By Monica C. MeinertBanker Mike Pate is a longtime public servant with a passion for industry advocacy. As an elected member of his local school board, he understands the ins and outs of political campaigning. And as a banker for more than four decades, he has been closely involved with the Nebraska Bankers Association, serving as a member of the BankPac committee, grassroots committee and, most recently, as NBA’s past chairman.
When asked why he feels advocacy is so crucial at this moment in time, the president and CEO of United Republic Bank in Omaha, Neb., responds that the reason is two-fold. “First and foremost, we’re burdened with so much regulation and in order for our banking model to be sustainable well into the future, we’ve got to win some regulatory relief. The only way we’re going to do that is through grassroots efforts involving our employees and even our customers,” he says. “The second reason is that if this is our chosen profession and an occupation that’s been good to us as a career, we need to give back by being active in advocacy.”
As someone who has been involved with multiple political campaigns throughout his tenure in banking, Pate understands that dollars make a difference. “Politics often becomes a money game,” he acknowledges. “We all have our interests at stake—we need to protect them. It’s becoming increasingly necessary to contribute to campaigns that promote good, solid business policies, and banking policies that promote good principles and fewer burdensome regulations.”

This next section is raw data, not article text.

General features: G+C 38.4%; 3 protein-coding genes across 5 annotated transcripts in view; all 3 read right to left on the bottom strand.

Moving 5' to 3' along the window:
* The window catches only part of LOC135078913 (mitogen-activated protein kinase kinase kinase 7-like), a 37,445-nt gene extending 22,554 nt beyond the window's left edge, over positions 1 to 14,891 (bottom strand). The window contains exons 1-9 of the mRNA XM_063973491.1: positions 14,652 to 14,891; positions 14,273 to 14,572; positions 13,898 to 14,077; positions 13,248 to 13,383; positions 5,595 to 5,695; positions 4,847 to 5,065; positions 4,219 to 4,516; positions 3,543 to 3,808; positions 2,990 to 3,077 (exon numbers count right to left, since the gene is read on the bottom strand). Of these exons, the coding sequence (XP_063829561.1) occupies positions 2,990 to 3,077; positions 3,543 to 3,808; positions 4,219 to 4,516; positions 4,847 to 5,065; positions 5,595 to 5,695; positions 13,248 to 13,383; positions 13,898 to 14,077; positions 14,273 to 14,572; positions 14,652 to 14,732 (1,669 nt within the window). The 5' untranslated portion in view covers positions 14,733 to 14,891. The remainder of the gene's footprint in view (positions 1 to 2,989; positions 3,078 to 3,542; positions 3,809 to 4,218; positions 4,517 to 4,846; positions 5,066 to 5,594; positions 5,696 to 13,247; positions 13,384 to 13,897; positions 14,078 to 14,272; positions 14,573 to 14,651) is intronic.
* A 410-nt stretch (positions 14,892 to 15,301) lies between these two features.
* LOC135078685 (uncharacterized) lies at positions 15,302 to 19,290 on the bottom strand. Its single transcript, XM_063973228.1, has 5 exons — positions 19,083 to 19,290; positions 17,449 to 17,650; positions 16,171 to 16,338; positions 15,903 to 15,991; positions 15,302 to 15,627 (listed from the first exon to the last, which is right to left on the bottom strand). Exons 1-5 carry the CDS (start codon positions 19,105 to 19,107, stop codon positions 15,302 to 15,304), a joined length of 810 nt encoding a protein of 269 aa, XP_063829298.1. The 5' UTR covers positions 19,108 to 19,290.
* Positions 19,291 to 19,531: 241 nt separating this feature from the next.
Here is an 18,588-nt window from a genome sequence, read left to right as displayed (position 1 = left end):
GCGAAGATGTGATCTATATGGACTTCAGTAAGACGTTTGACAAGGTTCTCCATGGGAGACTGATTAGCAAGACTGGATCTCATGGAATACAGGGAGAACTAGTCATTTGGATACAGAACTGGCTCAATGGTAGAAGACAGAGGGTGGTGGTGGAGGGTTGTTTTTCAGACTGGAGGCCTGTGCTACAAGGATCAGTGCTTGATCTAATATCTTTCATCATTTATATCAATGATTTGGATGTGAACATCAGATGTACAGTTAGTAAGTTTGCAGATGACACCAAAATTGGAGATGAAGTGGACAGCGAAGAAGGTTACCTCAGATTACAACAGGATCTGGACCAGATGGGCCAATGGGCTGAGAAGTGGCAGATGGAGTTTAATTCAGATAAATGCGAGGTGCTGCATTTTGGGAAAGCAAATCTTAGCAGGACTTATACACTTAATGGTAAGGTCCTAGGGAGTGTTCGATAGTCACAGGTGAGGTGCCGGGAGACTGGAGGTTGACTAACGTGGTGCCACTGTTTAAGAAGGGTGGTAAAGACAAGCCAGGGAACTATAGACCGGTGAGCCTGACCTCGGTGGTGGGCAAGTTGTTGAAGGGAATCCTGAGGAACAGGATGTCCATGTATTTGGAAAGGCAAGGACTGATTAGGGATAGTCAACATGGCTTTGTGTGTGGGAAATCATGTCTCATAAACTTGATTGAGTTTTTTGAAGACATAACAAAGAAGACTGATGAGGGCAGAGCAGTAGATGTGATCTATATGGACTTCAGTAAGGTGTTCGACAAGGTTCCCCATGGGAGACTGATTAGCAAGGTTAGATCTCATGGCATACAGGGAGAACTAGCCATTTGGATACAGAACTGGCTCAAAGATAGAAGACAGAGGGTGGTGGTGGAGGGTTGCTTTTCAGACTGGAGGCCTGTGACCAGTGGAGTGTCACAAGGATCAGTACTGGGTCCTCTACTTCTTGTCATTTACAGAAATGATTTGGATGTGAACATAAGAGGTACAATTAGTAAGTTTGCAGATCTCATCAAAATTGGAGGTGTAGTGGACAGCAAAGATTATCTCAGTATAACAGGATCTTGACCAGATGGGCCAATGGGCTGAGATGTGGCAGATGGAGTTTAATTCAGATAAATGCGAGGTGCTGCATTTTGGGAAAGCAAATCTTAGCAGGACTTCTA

At United Republic, Pate runs a BankPac staff drive each year and strongly encourages his eligible employees to give. “We’ve been very effective in raising funds for a bank our size,” he notes. “The employees hear me speak about it, they know my active interest and they understand the value of giving back.”
Nebraska bankers saw firsthand how hard-earned fundraising dollars can be put to good use in 2015, when a grant from the Fund for Economic Growth supported an effort by the NBA to educate the public on the tax benefits enjoyed by Farm Credit System banks and credit unions. The NBA engaged a local economist to perform an economic impact study, which found that the expansion of both credit unions and the GSE since the financial crisis had been a cause of bank consolidations throughout the state, creating an unlevel playing field for banks.
The economist and NBA representatives presented the findings of the study to bankers across the state, and for many, it was eye-opening. “People called me and said, ‘We didn’t realize credit unions were tax-exempt,’” Pate says, adding that the study caught the attention of many in the local media, providing bankers an opportunity to bring the issue even more into the public eye.
“What it really did was give us some baseline data and information we could then share with our lawmakers, so that when they go to the state legislatures or Washington, D.C., they’ll have that information,” Pate says. “Through the Fund, we can provide lawmakers with valid and reliable research that can help them make an informed decision when they are expected to vote on issues like this.”